(This is a repost from my old site, but it is still relevant)
So, the Bush Whitehouse has announced that they are going to put 1 billion dollars into researching hydrogen fueled personal vehicles. I have issues with this. I honestly think that it is a waste of money.
We have an existing infrastructure that costs billions of dollars to put in place. We have an automotive industry that is tooled around building internal combustion engines. Why would we want to spend the money to retool this entire infrastructure?
There is another option out there. Modern diesel engines are very fuel efficient, and when coupled with Biodiesel fuel they are very environmentally friendly.
Volkswagen makes a model of their Jetta with a 2L TDI (Turbo Diesel Injected) engine that gets 50 mpg freeway and town. Couple that with a 14-gallon tank, and you have quite the cruising range. My F250 gets 16 in town and 20 on the freeway – pretty good for a 7.3L V8 with 525 f/lbs of torque. Here is a good page with lots of information about diesel engines, how they work and more.
According to the EPA‘s studies in 2002, when you run biodiesel three of the four major regulated pollutants drop by 50%, 50% and 80% (C02, Particulate Matter and Hydrocarbons), and NOx rises by about 10%. Note that these were done in 2002 with engines built before 1997. According to the National Biodiesel Board, B100‘s emissions are as following: HC:67%, Carbon Monoxide:48%, Particulate Matter:47%, NOx +10%, Sulfates:100%, Polycyclic Aromatic Hydrocarbons:80%, Nitrated PAH:90% and Ozone potential of speciated Hydrocarbons: 50%. All of this was taken from the National Biodiesel Board’s Research.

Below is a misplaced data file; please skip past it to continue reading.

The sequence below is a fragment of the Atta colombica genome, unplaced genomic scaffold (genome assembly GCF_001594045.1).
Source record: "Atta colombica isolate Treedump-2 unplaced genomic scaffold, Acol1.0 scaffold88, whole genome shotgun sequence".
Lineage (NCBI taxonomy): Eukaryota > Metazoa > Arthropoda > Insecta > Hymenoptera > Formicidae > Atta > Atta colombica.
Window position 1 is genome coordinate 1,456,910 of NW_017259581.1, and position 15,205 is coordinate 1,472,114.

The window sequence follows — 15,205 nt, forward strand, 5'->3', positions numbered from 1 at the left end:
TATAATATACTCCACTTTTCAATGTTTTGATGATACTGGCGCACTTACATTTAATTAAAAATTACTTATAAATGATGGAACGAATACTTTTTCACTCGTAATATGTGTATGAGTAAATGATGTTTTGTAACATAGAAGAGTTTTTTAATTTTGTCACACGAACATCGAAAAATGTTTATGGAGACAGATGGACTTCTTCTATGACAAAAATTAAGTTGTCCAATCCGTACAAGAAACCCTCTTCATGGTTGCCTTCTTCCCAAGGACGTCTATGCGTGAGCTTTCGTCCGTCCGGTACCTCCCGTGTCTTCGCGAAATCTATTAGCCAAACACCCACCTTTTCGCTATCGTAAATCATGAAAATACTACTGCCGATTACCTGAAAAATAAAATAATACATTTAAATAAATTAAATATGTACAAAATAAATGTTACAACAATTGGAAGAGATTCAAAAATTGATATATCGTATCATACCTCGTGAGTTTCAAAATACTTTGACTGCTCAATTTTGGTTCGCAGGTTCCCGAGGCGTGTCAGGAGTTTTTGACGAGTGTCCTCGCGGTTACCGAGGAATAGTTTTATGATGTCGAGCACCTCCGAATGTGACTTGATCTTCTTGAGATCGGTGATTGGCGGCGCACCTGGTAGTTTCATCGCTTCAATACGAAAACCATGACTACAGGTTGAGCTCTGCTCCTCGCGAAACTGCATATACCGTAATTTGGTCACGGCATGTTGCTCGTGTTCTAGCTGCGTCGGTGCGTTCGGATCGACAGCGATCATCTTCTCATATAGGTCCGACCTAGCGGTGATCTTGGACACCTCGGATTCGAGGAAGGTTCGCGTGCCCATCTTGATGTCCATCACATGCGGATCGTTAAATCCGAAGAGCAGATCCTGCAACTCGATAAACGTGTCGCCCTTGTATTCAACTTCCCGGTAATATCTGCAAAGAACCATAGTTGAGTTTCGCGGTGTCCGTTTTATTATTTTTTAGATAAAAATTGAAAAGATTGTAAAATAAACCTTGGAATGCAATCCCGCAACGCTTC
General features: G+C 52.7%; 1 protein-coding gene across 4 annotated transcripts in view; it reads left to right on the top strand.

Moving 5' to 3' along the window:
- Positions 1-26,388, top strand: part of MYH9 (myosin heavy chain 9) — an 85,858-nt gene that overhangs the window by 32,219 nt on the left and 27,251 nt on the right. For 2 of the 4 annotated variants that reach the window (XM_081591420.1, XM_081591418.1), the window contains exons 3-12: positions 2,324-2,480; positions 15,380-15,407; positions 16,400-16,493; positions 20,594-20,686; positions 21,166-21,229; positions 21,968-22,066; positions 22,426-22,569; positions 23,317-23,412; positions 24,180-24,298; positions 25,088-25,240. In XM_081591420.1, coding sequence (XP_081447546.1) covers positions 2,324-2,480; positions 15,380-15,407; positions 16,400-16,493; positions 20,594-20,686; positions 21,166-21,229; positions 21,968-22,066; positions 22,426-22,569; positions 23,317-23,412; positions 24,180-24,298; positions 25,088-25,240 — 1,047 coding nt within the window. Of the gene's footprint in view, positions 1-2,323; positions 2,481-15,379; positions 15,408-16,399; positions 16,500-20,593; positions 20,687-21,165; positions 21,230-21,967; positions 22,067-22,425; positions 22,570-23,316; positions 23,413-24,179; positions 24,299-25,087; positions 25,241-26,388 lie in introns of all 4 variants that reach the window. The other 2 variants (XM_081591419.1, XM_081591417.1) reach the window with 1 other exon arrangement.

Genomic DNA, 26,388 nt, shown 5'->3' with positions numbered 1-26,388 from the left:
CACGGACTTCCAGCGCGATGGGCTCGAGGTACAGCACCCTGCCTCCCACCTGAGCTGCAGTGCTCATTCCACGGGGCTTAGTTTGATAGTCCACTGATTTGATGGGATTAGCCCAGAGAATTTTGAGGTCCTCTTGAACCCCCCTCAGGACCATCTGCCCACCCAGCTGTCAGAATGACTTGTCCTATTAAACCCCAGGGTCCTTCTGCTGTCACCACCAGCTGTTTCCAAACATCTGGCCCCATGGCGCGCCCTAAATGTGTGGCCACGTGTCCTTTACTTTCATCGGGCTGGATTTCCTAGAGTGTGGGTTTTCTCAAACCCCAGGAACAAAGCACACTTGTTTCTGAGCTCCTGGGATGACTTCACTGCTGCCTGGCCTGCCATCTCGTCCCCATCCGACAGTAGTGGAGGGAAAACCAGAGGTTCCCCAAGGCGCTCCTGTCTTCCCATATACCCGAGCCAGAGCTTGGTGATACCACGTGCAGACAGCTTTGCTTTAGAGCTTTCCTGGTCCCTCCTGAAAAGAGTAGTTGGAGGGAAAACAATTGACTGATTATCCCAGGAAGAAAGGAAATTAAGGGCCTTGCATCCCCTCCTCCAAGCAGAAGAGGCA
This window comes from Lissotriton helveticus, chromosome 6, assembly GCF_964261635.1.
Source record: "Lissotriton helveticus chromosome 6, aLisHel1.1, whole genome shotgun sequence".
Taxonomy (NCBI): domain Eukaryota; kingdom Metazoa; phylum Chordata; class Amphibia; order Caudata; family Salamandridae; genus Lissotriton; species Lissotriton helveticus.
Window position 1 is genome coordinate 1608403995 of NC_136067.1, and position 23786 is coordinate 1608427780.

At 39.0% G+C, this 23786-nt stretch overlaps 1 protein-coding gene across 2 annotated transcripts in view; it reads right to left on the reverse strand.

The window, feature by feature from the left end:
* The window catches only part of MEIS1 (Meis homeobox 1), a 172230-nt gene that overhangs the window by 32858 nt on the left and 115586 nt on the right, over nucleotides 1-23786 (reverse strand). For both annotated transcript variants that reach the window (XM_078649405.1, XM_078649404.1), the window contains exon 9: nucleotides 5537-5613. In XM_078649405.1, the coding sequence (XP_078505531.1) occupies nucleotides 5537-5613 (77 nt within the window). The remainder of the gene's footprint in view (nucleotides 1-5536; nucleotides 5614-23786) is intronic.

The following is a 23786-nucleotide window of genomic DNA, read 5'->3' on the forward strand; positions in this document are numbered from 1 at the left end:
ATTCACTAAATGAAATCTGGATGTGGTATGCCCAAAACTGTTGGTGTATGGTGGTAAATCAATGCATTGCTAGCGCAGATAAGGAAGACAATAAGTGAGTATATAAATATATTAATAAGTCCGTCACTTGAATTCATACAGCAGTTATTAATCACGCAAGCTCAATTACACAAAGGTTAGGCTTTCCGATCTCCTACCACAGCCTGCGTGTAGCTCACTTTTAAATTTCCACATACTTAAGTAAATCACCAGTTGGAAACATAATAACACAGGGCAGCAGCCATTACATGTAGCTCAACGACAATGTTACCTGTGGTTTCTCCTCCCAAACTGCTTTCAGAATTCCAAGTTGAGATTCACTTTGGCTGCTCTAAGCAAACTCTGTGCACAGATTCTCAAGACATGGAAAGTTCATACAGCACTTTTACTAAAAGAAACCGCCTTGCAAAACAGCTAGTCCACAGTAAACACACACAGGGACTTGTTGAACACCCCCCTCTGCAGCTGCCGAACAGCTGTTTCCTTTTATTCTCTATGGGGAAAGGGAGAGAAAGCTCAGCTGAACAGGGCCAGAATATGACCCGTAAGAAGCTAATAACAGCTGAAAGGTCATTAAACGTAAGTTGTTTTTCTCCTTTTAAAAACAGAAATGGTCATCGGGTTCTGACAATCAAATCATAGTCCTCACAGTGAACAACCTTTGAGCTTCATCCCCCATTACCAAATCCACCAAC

A little about biodiesel. Many of the biodiesel fuels are blends with standard diesel. This is notated as B where the number is the percent of Biodiesel that is in the mix. So, B5 is 5% biodiesel and B100 is 100% biodiesel. Biodiesel in the US tends to be made from Soybeans.
Biodiesel is also supported in existing engines – you do not need to modify the engine to run it. The National Biodiesel Board has information about specific companies and if their warranties are voided by the use of Biodiesel.
As of this writing, Biodiesel is more expensive then normal diesel, however Congress just lowered the Excise Tax on it, and as soon as that goes into effect, it will become much more competitive.
So, let’s all help out Mother Nature with the tools that we have right now, and not pour billions of dollars into new infrastructure. Let’s use what we have now, buy diesel and pour that vegetable oil into it!